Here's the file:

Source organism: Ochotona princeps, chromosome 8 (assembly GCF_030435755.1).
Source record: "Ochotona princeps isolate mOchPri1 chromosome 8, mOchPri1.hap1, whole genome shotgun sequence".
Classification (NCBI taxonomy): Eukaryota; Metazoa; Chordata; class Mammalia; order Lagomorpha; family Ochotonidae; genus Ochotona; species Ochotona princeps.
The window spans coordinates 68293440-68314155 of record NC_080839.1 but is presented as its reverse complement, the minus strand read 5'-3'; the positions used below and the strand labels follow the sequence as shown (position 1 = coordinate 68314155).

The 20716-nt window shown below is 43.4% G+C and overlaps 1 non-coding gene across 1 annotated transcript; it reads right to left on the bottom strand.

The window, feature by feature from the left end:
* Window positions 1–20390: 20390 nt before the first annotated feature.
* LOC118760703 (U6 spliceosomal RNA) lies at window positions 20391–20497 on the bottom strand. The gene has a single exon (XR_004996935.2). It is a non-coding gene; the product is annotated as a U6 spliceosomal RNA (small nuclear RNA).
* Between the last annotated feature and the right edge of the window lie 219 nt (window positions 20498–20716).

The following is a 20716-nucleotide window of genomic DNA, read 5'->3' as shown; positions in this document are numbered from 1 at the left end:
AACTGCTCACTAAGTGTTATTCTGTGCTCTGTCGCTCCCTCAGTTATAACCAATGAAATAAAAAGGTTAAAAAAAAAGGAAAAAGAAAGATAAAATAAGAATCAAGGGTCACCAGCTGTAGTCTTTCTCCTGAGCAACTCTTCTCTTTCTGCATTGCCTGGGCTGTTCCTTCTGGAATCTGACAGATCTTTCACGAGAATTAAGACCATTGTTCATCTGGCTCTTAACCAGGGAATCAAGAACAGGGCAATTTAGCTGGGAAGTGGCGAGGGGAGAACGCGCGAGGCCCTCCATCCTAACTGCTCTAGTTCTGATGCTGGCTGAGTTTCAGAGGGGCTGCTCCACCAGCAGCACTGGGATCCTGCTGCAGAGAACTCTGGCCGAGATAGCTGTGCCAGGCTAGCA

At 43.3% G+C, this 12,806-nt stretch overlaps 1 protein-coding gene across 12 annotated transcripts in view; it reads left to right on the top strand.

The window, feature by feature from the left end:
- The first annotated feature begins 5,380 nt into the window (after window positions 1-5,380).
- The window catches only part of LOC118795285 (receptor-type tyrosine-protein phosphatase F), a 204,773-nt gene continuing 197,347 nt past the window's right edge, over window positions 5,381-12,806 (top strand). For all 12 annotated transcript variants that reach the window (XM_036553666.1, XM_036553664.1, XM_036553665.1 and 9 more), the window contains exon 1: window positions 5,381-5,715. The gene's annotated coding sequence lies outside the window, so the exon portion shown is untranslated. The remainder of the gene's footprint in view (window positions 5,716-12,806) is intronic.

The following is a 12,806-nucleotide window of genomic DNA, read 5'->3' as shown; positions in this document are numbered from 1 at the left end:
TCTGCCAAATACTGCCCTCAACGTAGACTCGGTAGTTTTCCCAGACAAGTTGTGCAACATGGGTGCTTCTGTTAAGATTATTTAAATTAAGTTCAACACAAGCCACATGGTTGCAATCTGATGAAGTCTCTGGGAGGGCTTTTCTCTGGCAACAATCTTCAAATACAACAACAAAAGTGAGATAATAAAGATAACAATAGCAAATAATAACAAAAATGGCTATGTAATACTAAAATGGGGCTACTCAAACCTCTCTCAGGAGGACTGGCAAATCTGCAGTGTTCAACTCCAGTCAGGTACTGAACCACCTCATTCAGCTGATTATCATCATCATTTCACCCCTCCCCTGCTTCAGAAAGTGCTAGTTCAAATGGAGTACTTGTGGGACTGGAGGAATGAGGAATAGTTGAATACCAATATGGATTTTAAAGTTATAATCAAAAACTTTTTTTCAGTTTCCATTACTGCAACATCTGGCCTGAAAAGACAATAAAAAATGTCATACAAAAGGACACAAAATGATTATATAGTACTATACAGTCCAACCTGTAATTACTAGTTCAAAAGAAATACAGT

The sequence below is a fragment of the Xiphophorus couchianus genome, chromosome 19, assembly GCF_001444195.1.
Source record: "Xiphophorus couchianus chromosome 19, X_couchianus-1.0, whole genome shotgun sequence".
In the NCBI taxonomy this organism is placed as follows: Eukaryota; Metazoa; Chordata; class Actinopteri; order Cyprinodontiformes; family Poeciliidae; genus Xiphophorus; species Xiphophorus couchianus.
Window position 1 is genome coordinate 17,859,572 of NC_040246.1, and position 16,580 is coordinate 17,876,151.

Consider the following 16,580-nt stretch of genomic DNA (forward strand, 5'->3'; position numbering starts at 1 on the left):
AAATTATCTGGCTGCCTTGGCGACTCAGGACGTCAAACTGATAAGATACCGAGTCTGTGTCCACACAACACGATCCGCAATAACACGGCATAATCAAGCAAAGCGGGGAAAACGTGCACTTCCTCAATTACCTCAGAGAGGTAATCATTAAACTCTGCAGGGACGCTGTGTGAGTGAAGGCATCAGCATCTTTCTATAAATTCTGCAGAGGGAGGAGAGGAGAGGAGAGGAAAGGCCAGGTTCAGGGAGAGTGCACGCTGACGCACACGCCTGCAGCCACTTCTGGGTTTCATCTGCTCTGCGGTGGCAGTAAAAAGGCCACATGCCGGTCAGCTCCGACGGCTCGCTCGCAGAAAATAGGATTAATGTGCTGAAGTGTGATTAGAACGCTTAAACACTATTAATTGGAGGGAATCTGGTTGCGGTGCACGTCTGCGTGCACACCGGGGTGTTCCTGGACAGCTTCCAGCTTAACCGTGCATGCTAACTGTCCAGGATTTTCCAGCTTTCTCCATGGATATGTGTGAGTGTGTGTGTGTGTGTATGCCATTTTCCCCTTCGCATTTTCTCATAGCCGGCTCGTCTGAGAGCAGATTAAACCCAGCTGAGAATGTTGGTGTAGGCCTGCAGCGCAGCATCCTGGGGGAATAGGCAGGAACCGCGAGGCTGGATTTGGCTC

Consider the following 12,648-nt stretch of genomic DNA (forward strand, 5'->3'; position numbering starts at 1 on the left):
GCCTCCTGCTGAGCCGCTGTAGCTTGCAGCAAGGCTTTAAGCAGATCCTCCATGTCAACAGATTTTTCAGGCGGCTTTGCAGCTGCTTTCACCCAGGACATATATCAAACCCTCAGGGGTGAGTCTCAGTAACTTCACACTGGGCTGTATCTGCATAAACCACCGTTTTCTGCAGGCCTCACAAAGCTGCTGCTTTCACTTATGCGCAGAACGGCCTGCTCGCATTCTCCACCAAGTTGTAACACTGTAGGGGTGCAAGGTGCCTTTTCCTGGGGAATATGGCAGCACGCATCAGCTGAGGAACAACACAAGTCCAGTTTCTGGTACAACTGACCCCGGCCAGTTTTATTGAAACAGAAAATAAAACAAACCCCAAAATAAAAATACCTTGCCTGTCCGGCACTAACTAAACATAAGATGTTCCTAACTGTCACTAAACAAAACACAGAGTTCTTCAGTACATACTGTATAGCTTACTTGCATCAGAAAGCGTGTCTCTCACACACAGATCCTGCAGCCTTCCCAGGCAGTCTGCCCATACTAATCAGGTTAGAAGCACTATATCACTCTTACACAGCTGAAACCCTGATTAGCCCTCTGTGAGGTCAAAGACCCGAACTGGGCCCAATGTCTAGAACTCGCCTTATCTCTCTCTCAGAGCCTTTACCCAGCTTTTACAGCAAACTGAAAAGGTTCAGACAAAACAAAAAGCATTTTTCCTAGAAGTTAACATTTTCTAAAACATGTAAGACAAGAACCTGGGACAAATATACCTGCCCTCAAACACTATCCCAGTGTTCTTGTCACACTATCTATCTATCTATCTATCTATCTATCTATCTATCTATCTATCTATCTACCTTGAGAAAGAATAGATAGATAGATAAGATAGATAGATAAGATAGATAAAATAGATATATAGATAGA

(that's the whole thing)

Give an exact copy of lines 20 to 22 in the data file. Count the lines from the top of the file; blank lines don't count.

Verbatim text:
In the NCBI taxonomy this organism is placed as follows: Eukaryota; Metazoa; Chordata; class Actinopteri; order Cyprinodontiformes; family Poeciliidae; genus Xiphophorus; species Xiphophorus couchianus.
Window position 1 is genome coordinate 17,859,572 of NC_040246.1, and position 16,580 is coordinate 17,876,151.

Consider the following 16,580-nt stretch of genomic DNA (forward strand, 5'->3'; position numbering starts at 1 on the left):